Review - The Ministry of Ungentlemanly Warfare


This terrific book is the fascinating true story of a secret British organisation created at the outbreak of WWII with the express intention of disrupting Hitler's war machine through acts of sabotage and guerilla warfare. Although backed by Winston Churchill, the proposed activities of the group (whose nickname gives this book its name) were seen as very much against the "values" of the British army and had to prove their worth through staggering acts of invention and courage (including the improbable mission to assassinate Reinhard Heydrich, profiled in Laurence Binet's brilliantly inventive novel HHhH).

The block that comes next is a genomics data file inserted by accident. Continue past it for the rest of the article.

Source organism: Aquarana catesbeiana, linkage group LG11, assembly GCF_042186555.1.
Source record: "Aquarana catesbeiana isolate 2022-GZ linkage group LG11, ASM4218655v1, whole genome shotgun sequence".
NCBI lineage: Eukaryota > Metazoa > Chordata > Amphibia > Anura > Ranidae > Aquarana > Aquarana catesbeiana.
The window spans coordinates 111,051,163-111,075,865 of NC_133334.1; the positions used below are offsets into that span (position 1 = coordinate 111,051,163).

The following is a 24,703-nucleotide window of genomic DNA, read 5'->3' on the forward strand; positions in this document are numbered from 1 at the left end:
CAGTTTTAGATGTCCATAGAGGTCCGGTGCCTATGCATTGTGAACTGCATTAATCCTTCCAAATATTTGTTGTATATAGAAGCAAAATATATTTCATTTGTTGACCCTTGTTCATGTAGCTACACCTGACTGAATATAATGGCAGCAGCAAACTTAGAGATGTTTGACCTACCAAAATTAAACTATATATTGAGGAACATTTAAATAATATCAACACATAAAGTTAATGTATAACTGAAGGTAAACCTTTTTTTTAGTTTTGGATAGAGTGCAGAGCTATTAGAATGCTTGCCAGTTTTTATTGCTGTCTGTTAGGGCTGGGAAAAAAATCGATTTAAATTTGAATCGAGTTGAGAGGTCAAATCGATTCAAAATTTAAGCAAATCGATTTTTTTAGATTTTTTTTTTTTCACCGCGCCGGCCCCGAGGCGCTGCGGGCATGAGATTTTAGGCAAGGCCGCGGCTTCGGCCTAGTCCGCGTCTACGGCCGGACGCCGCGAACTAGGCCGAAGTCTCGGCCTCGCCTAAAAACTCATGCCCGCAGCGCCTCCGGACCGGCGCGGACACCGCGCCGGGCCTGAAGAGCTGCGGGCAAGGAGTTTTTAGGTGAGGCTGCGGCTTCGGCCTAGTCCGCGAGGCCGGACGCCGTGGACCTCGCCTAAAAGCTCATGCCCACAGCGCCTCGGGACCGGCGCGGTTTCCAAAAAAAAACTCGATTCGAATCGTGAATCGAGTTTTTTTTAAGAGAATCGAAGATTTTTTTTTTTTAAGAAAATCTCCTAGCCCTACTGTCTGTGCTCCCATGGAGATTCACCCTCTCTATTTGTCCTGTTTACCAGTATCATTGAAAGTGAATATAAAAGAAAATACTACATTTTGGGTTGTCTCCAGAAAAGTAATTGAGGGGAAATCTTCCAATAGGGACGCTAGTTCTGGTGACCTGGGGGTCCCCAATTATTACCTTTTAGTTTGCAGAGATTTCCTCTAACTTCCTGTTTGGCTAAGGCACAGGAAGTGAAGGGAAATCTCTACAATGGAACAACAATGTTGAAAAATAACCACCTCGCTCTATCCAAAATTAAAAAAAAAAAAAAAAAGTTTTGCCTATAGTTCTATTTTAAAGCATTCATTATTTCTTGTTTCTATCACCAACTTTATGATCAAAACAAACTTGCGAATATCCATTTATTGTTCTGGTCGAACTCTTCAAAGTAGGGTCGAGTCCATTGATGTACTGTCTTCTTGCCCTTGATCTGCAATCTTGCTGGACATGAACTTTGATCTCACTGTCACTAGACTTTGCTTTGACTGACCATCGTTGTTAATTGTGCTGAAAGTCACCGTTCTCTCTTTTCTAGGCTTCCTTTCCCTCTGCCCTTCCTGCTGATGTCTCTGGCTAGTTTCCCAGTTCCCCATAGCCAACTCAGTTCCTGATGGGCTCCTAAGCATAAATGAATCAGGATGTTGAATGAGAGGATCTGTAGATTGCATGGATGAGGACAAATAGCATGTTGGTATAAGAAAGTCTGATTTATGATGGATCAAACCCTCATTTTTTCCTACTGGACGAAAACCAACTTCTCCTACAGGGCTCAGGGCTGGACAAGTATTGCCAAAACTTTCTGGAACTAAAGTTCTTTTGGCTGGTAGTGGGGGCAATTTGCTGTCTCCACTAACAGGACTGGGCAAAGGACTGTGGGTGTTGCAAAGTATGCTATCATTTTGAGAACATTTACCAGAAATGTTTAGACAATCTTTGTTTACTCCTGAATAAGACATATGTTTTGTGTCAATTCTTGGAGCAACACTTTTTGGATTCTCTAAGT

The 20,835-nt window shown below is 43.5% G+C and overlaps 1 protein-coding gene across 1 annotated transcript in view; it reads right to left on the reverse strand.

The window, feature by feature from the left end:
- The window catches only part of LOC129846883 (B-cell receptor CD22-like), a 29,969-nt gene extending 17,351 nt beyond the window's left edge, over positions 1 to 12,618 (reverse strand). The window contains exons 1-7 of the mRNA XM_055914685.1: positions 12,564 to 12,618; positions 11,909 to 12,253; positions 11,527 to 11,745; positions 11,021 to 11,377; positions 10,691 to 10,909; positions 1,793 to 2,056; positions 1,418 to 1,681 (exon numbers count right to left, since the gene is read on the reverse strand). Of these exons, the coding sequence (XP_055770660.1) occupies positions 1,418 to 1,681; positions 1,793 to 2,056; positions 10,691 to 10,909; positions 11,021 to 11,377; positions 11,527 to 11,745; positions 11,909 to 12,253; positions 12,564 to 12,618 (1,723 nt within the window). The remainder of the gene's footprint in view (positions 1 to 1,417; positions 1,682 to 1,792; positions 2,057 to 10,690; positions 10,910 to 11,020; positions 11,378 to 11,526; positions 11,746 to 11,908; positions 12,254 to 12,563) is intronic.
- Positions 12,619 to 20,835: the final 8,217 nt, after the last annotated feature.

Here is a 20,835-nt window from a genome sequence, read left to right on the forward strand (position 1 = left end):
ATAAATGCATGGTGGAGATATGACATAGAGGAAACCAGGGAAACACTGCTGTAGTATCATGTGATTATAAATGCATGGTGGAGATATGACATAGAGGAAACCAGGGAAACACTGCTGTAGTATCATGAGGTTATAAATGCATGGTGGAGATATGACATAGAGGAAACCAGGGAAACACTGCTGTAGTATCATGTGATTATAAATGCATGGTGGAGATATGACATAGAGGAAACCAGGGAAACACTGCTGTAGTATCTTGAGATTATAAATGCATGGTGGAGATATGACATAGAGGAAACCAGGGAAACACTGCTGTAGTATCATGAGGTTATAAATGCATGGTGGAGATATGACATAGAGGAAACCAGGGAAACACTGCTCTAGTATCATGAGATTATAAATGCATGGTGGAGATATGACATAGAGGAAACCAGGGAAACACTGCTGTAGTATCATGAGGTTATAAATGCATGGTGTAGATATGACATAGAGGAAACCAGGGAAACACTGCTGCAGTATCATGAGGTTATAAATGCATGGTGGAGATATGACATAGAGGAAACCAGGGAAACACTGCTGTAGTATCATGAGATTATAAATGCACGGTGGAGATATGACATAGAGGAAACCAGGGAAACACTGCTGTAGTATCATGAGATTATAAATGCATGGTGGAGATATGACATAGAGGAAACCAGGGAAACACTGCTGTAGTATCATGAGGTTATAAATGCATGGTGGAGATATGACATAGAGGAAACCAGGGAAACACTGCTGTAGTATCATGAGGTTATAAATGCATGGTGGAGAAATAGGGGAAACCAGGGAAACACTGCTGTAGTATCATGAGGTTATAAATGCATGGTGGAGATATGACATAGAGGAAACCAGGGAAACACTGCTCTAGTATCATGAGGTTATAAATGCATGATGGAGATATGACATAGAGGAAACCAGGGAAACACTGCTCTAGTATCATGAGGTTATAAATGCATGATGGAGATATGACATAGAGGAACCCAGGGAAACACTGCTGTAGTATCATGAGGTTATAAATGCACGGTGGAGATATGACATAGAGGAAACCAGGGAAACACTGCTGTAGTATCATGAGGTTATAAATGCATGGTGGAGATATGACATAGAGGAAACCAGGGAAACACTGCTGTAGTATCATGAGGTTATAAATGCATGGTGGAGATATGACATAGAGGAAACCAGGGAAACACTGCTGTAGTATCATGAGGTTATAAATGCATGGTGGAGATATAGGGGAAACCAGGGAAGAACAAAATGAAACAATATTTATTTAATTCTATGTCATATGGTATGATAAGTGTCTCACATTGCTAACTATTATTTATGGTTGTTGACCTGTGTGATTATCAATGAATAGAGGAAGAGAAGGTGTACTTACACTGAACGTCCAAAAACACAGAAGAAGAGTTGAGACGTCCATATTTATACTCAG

Cecil Clarke, an eccentric caravan engineer turned weapons specialist, is just one of the book's many unlikely heroes. He's pictured here with his limpet mine, a technically brilliant invention that sunk countless enemy ships and yet was constructed using only a washing-up bowl, an aniseed ball and a condom.

What Giles Milton does brilliantly in this book is focus on a set of (very individual) real characters as a way into the story, allowing a compelling (and dare I say, novelistic) perspective to this already over-analysed segment of history. History buffs will appreciate the fresh research and insight, and those only lightly-versed in WWII literature will be riveted to the page by these tales of derring-do and invention.

If this sounds like your cup of tea, I would also recommend some other character-driven narrative histories of WWII: Nicholas Rankin's Churchill's Wizards, Norman Ohler's Blitzed and Antony Beevor's The Second World War.